Former star Kayla Braud, now an ESPN analyst, says Alabama softball will 'go as far as Montana Fouts will take them'

Brett Greenberg
The Tuscaloosa News

Kayla Braud might be on the SEC Now broadcast and an ESPN expert these days, but she will never forget the years she spent at Rhoads Stadium in Tuscaloosa.

Braud was a major player on the 2012 Crimson Tide softball team that won the program's first and – so far –only national championship. She was a three-time All-American, the 2010 SEC freshman of the year and holds the top two single-season batting averages in program history (.505 in 2010 and .471 in 2013). 

The decorated outfielder also ranks second in career batting average, hits and stolen bases in program history.

She was at the SEC Tournament at last week, the first sporting event Braud has covered in over a year, so it was only right she got to spend it back at the Rhoads House. 

The Tuscaloosa News asked her five questions about No. 3 Alabama softballand the upcoming NCAA Tournament:

05-25-11 -- Tuscaloosa, Ala. -- Alabama head coach Patrick Murphy talks to Kayla Braud (1) during a game against Stanford during the NCAA 2011 Tuscaloosa Super Regionals at Rhoads Stadium in Tuscaloosa, Ala. Thursday, May 26, 2011. (Michelle Lepianka Carter / Tuscaloosa News)

Q: How does it feel to be back at Rhoads Stadium for the first time in a couple of years?:

Braud: "First of all, it's just incredible to be back here after a pretty hectic last year-and-a-half and for my first live sporting event since then to be the SEC Tournament at Rhoads Stadium was kind of like a pinch-me moment. I walked up and got chills instantly when Alabama stepped on the field just because the atmosphere and environment at Rhoads.

"For me, to be able to see myself and everything from a different perspective and remind myself of how amazing this place is and be reminded of that is very cool."

Q: Does this Alabama team have what it takes to compete with the Oklahomas and UCLAs in the NCAA Tournament?"

Braud: "Yeah, I think this team, in particular, is very special in terms of their resiliency with all the curveballs that have been thrown their way. They've dealt with two big injuries and other health complications all year, and what they have been able to do after losing Bailey Dowling and Claire Jenkins has been amazing. Savannah Woodard and Taylor Clark have stepped up and filled in the workload and they've done an incredible job of taking advantage of the opportunities despite the fact they probably weren't supposed to play that much this year.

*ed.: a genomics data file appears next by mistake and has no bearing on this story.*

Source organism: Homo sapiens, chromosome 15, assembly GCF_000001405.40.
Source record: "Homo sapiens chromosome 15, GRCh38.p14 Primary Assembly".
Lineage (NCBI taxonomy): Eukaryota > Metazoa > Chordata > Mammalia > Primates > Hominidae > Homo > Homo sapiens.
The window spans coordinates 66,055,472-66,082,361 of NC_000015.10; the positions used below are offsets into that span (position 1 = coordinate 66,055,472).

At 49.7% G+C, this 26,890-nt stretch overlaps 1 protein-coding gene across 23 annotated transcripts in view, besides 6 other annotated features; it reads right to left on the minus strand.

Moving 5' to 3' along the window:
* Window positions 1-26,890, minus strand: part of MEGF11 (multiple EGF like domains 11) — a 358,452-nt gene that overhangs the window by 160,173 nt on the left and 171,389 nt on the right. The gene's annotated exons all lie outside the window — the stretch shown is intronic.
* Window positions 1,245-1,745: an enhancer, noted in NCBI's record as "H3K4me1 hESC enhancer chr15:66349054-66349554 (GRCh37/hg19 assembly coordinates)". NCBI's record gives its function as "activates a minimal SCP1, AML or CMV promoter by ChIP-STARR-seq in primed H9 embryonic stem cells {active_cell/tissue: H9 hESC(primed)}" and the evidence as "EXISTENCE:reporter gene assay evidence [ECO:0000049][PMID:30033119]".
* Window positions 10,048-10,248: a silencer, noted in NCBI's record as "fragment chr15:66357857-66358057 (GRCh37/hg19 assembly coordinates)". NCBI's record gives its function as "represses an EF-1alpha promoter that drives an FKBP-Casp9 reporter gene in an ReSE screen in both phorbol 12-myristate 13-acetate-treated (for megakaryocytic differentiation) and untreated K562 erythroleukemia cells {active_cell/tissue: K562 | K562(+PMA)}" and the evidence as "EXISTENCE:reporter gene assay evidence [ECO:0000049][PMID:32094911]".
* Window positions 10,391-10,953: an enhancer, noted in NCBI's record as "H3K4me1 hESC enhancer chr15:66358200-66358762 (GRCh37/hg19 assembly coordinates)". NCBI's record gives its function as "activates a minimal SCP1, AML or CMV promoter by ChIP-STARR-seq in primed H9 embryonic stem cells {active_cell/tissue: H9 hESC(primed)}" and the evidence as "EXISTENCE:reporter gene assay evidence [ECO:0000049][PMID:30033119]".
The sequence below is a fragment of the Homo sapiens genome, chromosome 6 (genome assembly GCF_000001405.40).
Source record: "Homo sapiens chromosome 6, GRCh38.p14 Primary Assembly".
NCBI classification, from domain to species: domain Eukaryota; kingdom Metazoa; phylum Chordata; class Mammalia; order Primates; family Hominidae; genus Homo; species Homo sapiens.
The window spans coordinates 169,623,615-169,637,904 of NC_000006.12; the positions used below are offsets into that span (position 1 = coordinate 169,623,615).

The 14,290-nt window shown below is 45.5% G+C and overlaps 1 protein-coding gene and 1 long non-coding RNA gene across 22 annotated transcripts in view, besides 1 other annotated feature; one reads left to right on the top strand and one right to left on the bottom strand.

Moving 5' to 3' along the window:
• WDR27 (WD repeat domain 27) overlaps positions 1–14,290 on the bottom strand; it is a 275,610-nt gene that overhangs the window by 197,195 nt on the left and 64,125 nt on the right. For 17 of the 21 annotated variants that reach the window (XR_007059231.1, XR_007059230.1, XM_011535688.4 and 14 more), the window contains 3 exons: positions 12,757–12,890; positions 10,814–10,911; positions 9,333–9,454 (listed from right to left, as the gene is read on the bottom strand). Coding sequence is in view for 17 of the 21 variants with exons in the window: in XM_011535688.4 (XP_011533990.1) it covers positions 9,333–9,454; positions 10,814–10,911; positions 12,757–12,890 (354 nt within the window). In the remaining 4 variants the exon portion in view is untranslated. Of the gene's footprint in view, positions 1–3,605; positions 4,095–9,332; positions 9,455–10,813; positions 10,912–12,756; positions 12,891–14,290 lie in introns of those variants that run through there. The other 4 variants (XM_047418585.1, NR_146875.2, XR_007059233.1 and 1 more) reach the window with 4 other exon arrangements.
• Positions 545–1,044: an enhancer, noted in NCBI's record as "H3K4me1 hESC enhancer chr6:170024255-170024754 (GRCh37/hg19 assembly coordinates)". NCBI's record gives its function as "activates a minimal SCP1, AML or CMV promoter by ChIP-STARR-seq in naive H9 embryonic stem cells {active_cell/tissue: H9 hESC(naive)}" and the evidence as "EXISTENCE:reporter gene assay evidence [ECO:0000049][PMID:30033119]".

"As far as the talent on this team, they'll go as far as Montana Fouts will take them. That's not to say the rest of the team is not talented, but I know from experience when you have an ace pitcher that can beat any team in the country on any given day and you add the ability to score runs, you can compete with any one in the country."

Q: As we get into the NCAA Tournament, who are some teams you can see making some noise?

Braud: "In the SEC, I actually really like Missouri. I think their offense is very good and they've earned themselves a top-16 seed. If I am a top-eight seed, they're not a team I want to face in the super regional round. Obviously, you have Tennessee and (pitcher) Ashley Rogers, who has the ability to go beat anyone in the country.

"As far as around the country, JMU (James Madison) scares teams because they're on a tear right now, but they have not really gone out of conference. The Big Ten is just a mystery all around. I think it will be a very interesting postseason with a lot of parity, and you know this year we haven't seen an equal schedule between conferences, so you don't really know what you have during regionals."

05-11-12 --  Tuscaloosa, Ala. -- Alabama's Kayla Braud (1) catches the ball in the outfield during a game against Georgia at the 2012 SEC softball championship tournament hosted at Rhoads Stadium in Tuscaloosa, Ala. Friday, May 11, 2012. (Michelle Lepianka Carter / Tuscaloosa News)

Q: Coach Patrick Murphy has had historically had great outfielders throughout his tenure: Kelly Kretschman, Brittany Rogers, yourself, Haylie McCleney and others. Is there a little competition between one another of who thinks they were the best? Do you guys talk? Do you ever hear from the younger players?

Braud: "The biggest key when you say that is that the 'outties' are a very tight-knit group. You know you spend so much time together out there and coach Aly (Habetz) creates such a close group of players. It's not necessarily about competition between us, but instead among other teams to show that Alabama has the best outfield in the entire country. I think that's what has been really cool to see here, is that pride at that position.

"You know, these girls are not out there because they can hit and not play anywhere else. These are really, really good outfielders that can also hit."

Q: Is there anything you want to add on the Alabama softball team and the NCAA postseason?:

Braud: "When you come to tournaments like these, soak it up because it's an incredible environment and makes you not take it for granted because it is a special thing to go compete for a championship."